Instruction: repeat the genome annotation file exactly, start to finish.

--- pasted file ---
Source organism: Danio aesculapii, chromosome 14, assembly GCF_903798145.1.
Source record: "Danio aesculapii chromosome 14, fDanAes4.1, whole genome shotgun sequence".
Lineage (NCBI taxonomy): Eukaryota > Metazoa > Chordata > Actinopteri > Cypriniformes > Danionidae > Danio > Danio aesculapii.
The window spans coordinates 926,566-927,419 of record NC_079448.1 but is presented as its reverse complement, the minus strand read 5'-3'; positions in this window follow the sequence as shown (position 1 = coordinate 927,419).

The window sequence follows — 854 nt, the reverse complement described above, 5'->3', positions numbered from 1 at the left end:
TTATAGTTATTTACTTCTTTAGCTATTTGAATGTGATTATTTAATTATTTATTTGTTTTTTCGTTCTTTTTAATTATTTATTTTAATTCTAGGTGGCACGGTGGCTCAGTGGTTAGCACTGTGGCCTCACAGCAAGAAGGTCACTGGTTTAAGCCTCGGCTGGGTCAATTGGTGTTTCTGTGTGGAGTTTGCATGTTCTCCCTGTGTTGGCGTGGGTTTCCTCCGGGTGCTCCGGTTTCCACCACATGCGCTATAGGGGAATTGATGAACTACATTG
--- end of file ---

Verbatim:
Source organism: Danio aesculapii, chromosome 14, assembly GCF_903798145.1.
Source record: "Danio aesculapii chromosome 14, fDanAes4.1, whole genome shotgun sequence".
Lineage (NCBI taxonomy): Eukaryota > Metazoa > Chordata > Actinopteri > Cypriniformes > Danionidae > Danio > Danio aesculapii.
The window spans coordinates 926,566-927,419 of record NC_079448.1 but is presented as its reverse complement, the minus strand read 5'-3'; positions in this window follow the sequence as shown (position 1 = coordinate 927,419).

The window sequence follows — 854 nt, the reverse complement described above, 5'->3', positions numbered from 1 at the left end:
TTATAGTTATTTACTTCTTTAGCTATTTGAATGTGATTATTTAATTATTTATTTGTTTTTTCGTTCTTTTTAATTATTTATTTTAATTCTAGGTGGCACGGTGGCTCAGTGGTTAGCACTGTGGCCTCACAGCAAGAAGGTCACTGGTTTAAGCCTCGGCTGGGTCAATTGGTGTTTCTGTGTGGAGTTTGCATGTTCTCCCTGTGTTGGCGTGGGTTTCCTCCGGGTGCTCCGGTTTCCACCACATGCGCTATAGGGGAATTGATGAACTACATTG